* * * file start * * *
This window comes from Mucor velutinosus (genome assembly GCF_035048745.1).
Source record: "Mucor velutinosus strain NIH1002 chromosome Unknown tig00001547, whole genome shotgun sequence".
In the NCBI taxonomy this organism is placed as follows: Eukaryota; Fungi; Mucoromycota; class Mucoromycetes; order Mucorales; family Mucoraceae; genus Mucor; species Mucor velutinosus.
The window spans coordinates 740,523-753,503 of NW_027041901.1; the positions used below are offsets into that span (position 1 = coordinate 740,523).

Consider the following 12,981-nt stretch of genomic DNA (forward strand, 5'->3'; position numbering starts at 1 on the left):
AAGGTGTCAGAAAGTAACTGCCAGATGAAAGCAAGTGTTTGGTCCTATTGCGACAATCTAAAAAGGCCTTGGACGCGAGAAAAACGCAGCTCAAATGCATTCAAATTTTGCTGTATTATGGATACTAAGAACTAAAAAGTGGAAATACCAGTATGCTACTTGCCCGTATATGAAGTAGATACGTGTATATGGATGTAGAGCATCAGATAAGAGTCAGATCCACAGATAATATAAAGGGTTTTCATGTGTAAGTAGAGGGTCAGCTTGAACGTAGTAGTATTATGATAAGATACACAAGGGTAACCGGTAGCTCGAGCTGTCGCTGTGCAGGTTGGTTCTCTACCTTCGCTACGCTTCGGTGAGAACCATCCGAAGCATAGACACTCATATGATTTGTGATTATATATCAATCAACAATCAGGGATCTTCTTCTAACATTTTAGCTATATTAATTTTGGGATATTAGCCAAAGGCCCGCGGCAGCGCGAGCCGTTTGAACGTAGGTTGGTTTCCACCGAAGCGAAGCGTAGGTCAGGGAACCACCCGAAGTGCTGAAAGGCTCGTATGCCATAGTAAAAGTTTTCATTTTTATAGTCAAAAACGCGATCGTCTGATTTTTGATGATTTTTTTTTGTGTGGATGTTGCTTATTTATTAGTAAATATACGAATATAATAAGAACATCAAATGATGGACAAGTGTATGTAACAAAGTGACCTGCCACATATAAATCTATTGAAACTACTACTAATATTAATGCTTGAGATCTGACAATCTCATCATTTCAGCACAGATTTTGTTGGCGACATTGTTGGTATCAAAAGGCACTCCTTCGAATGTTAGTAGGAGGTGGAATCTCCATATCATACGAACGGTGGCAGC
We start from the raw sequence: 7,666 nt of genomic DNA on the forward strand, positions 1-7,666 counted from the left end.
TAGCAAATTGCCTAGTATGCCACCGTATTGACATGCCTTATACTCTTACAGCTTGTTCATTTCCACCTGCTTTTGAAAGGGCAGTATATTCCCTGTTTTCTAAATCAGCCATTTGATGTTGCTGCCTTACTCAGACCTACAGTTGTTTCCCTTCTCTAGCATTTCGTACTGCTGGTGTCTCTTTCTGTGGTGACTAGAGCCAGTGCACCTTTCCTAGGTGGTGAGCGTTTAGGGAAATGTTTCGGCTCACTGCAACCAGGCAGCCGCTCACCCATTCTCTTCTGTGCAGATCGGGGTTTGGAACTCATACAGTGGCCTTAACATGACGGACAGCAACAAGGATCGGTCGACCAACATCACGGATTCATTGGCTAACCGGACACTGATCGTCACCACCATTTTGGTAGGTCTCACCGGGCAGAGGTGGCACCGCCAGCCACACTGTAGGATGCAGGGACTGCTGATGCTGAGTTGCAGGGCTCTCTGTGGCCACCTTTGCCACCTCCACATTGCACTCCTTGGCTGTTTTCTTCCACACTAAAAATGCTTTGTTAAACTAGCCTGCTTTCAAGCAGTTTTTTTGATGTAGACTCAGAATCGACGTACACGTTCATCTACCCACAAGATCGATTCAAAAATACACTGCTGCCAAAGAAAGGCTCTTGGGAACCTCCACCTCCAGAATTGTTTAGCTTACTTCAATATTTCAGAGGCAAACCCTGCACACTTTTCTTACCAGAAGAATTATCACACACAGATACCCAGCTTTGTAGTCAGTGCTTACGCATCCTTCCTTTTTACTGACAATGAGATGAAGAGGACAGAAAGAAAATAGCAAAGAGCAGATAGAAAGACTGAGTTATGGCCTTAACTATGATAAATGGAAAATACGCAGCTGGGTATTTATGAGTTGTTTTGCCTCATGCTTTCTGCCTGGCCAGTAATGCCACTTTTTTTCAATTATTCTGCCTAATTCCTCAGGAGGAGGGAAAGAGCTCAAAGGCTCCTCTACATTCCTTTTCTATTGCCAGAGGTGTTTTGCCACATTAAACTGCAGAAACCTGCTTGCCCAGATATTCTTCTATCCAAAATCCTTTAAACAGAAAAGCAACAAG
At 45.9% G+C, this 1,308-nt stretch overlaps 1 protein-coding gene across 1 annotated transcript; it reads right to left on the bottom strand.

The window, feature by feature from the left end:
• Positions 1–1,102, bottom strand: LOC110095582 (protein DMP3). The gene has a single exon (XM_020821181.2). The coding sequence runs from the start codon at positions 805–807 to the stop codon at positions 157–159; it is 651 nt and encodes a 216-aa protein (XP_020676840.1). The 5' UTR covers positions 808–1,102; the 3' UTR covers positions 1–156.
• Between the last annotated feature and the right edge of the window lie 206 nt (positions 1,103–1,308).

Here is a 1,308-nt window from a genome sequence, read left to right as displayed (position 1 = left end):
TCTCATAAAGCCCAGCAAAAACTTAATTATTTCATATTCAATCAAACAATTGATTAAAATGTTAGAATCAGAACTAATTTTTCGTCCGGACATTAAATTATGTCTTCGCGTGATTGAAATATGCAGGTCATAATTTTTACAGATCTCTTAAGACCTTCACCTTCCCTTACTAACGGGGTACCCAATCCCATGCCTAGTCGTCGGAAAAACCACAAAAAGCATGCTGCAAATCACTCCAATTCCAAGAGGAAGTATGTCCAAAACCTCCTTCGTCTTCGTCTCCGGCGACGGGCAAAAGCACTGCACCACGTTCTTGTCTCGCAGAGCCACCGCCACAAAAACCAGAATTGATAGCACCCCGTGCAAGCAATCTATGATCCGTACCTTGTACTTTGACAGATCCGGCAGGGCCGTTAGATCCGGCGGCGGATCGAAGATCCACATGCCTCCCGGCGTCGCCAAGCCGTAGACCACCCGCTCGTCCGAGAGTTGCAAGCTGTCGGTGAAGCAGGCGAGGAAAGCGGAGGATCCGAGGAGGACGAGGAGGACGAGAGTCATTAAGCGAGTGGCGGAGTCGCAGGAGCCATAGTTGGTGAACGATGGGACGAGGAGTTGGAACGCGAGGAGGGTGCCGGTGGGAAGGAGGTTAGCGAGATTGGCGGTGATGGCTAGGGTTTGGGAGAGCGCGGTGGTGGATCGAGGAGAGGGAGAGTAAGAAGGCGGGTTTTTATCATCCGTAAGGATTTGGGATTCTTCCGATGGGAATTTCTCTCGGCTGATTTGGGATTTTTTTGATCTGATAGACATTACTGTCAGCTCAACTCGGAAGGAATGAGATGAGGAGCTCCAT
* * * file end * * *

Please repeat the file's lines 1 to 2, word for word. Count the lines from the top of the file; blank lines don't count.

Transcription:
This window comes from Mucor velutinosus (genome assembly GCF_035048745.1).
Source record: "Mucor velutinosus strain NIH1002 chromosome Unknown tig00001547, whole genome shotgun sequence".